Tuesday, May 26, 2009

THE FORTUNE (1975) - Mike Nichols

This Memorial Day weekend's crime viewing was all about the light-hearted con. First up was The Fortune about a group of low rent 1920s scam artists who steal a young heiress off to California after a shotgun wedding in the hopes that one (or both) of them will be entitled to her eventual fortune. After she's disinherited as a floozy from daddy's trust fund, the plan soon turns to murder-masquerading-as-suicide in the hopes of grabbing a piece of her mother's fortune in the will.

I'd heard a lot about this movie over the years, mostly about how bad it was and how it is supposedly one of the Coen Brothers' favorite flicks. This and the all-star pairing of Nicholson, Beatty, Stockard Channing, Mike Nichols and a pseudonymous Carole Eastman (writer of the classic Five Easy Pieces) got my curiosity up enough to finally give it a look-see. And let me say The Fortune IS bad. Very bad. Oh yes, it's production designed up the wazoo. But scenes that are supposed to be hilarious slapstick comedy set pieces just lay there like big dead fish, Nicholson and Beatty mugging shamelessly (and painfully) for the camera in a series of overwritten long takes/ long shots. The only real reason to watch this one may be to see Nicholson act wildly against type as a powerless dullard who has no luck with the ladies.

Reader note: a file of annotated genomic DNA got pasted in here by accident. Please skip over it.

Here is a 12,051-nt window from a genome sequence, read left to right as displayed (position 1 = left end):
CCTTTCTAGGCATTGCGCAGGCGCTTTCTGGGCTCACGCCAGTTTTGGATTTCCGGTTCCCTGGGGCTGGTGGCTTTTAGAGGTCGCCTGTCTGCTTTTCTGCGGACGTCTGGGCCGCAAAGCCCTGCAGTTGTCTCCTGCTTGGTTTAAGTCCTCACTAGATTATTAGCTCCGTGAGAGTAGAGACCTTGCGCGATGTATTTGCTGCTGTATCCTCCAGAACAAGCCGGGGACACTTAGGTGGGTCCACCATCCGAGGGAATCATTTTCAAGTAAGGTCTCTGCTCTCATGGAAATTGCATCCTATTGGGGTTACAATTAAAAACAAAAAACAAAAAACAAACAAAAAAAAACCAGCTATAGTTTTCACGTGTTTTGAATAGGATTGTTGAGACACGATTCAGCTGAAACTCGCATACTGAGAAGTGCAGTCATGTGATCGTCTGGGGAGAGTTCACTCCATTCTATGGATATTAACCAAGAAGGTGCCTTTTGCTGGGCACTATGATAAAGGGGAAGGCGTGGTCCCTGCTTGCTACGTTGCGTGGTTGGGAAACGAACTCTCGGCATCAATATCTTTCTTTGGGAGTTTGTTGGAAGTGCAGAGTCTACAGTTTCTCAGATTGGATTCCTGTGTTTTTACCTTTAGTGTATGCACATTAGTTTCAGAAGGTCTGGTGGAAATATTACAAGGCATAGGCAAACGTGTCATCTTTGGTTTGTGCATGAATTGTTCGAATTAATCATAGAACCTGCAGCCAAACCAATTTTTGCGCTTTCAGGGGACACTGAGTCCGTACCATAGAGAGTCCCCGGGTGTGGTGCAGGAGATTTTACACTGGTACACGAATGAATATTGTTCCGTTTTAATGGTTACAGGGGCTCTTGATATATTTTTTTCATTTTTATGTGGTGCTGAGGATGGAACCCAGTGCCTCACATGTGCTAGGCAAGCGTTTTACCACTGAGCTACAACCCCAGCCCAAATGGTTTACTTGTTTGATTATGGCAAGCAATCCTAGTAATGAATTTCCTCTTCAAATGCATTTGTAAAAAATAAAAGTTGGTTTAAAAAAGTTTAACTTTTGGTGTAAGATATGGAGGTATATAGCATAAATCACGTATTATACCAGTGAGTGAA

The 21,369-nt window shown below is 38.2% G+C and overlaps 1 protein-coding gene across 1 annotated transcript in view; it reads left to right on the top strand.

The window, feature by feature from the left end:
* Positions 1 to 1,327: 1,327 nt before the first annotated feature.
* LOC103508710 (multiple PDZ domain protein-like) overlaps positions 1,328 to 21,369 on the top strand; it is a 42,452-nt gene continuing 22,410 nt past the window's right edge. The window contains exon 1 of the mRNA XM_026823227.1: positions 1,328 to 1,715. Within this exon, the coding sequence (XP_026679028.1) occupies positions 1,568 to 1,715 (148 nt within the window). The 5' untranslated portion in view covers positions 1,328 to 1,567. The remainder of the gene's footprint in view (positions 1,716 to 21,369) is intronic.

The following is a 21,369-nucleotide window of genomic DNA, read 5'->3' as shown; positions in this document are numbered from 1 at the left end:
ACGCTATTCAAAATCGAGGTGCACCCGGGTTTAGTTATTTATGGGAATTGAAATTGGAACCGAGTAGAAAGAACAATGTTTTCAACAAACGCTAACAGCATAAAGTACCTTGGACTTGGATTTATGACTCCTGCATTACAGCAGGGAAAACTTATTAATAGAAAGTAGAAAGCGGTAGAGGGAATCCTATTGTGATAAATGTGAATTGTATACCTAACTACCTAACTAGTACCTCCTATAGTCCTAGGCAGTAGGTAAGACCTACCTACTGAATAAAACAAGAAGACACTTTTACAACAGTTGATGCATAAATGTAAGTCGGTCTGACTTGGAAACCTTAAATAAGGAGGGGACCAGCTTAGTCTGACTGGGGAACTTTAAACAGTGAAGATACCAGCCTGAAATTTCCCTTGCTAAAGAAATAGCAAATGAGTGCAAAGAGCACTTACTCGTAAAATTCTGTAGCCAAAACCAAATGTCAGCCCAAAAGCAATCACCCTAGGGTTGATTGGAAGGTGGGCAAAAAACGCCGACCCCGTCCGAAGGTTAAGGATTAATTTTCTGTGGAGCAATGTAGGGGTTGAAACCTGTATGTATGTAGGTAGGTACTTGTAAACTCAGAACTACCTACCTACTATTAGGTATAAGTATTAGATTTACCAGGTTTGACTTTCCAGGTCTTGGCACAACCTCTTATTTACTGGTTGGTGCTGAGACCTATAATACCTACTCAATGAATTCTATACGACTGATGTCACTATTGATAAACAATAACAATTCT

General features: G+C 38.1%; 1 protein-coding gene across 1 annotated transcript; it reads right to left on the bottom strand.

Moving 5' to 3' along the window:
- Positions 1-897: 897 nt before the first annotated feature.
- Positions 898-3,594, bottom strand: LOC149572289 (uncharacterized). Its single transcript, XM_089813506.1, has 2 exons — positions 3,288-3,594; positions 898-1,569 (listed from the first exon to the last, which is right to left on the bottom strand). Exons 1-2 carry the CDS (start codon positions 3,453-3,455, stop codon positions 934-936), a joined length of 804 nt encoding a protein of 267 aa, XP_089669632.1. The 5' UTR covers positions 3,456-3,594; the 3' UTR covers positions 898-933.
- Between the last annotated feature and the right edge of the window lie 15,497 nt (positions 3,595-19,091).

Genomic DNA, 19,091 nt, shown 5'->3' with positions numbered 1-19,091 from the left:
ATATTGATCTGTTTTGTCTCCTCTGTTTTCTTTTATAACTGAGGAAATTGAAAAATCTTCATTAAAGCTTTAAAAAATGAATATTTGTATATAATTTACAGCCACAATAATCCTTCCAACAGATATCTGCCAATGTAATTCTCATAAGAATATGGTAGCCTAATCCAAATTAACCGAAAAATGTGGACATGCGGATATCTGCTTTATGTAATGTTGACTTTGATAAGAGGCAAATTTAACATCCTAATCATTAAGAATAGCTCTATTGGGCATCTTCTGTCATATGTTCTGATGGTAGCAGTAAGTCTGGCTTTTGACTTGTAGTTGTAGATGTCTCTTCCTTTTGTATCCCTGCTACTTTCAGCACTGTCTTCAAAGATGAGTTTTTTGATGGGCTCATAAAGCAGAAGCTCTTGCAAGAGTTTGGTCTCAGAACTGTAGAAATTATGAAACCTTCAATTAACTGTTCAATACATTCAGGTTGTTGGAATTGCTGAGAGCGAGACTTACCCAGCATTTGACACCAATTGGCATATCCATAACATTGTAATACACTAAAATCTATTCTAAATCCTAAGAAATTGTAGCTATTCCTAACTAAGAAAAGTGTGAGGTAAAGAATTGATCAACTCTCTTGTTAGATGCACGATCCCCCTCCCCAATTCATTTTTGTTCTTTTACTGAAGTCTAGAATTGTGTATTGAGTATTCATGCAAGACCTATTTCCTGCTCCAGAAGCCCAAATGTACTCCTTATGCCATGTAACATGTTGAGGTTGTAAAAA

I get the Coen Brothers fetish only in that The Fortune features one of their beloved botched-murder plots performed by two boobs, a plot that could fit snugly anywhere into their oeuvre from Fargo to Lebowski to Burn After Reading. Come to think of it, Burn After Reading shared a lot of the same problems. Big stars acting as buffoons in a series of failed murder-extortion scenarios. Hmm, maybe they re-watched The Fortune one too many times.

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